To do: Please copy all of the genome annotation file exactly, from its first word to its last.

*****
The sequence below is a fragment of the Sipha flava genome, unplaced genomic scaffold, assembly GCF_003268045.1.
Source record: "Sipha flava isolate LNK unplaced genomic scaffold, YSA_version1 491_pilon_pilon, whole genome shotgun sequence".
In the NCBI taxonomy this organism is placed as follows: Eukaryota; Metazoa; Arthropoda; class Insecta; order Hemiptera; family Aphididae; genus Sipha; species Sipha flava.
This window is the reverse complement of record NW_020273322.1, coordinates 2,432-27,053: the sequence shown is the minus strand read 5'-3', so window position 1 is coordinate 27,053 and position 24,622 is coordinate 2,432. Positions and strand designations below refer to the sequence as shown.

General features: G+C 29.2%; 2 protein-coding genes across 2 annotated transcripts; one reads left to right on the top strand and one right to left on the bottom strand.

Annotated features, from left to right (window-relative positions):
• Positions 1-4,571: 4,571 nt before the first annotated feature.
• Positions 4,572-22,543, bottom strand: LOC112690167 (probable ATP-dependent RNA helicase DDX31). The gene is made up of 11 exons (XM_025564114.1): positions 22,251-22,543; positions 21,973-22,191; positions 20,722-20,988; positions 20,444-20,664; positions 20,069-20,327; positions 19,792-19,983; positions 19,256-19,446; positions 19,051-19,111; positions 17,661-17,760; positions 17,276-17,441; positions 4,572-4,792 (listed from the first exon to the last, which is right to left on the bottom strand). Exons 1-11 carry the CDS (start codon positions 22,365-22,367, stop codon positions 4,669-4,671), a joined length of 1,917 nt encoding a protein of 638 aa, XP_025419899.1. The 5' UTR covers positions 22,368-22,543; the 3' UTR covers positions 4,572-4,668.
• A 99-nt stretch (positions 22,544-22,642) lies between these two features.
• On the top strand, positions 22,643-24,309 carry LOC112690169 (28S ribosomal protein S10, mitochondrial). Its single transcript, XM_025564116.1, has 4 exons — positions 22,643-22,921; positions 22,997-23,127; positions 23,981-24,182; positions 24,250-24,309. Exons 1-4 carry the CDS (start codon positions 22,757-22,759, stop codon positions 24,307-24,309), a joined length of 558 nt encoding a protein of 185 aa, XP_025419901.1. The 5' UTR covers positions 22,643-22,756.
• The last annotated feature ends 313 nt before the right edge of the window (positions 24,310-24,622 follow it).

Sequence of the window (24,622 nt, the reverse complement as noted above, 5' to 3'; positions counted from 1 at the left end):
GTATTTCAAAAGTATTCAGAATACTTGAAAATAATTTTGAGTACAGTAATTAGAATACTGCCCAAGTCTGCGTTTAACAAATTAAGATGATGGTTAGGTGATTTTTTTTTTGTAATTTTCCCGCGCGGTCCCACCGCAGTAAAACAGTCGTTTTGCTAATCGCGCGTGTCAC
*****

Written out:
The sequence below is a fragment of the Sipha flava genome, unplaced genomic scaffold, assembly GCF_003268045.1.
Source record: "Sipha flava isolate LNK unplaced genomic scaffold, YSA_version1 491_pilon_pilon, whole genome shotgun sequence".
In the NCBI taxonomy this organism is placed as follows: Eukaryota; Metazoa; Arthropoda; class Insecta; order Hemiptera; family Aphididae; genus Sipha; species Sipha flava.
This window is the reverse complement of record NW_020273322.1, coordinates 2,432-27,053: the sequence shown is the minus strand read 5'-3', so window position 1 is coordinate 27,053 and position 24,622 is coordinate 2,432. Positions and strand designations below refer to the sequence as shown.

General features: G+C 29.2%; 2 protein-coding genes across 2 annotated transcripts; one reads left to right on the top strand and one right to left on the bottom strand.

Annotated features, from left to right (window-relative positions):
• Positions 1-4,571: 4,571 nt before the first annotated feature.
• Positions 4,572-22,543, bottom strand: LOC112690167 (probable ATP-dependent RNA helicase DDX31). The gene is made up of 11 exons (XM_025564114.1): positions 22,251-22,543; positions 21,973-22,191; positions 20,722-20,988; positions 20,444-20,664; positions 20,069-20,327; positions 19,792-19,983; positions 19,256-19,446; positions 19,051-19,111; positions 17,661-17,760; positions 17,276-17,441; positions 4,572-4,792 (listed from the first exon to the last, which is right to left on the bottom strand). Exons 1-11 carry the CDS (start codon positions 22,365-22,367, stop codon positions 4,669-4,671), a joined length of 1,917 nt encoding a protein of 638 aa, XP_025419899.1. The 5' UTR covers positions 22,368-22,543; the 3' UTR covers positions 4,572-4,668.
• A 99-nt stretch (positions 22,544-22,642) lies between these two features.
• On the top strand, positions 22,643-24,309 carry LOC112690169 (28S ribosomal protein S10, mitochondrial). Its single transcript, XM_025564116.1, has 4 exons — positions 22,643-22,921; positions 22,997-23,127; positions 23,981-24,182; positions 24,250-24,309. Exons 1-4 carry the CDS (start codon positions 22,757-22,759, stop codon positions 24,307-24,309), a joined length of 558 nt encoding a protein of 185 aa, XP_025419901.1. The 5' UTR covers positions 22,643-22,756.
• The last annotated feature ends 313 nt before the right edge of the window (positions 24,310-24,622 follow it).

Sequence of the window (24,622 nt, the reverse complement as noted above, 5' to 3'; positions counted from 1 at the left end):
GTATTTCAAAAGTATTCAGAATACTTGAAAATAATTTTGAGTACAGTAATTAGAATACTGCCCAAGTCTGCGTTTAACAAATTAAGATGATGGTTAGGTGATTTTTTTTTTGTAATTTTCCCGCGCGGTCCCACCGCAGTAAAACAGTCGTTTTGCTAATCGCGCGTGTCAC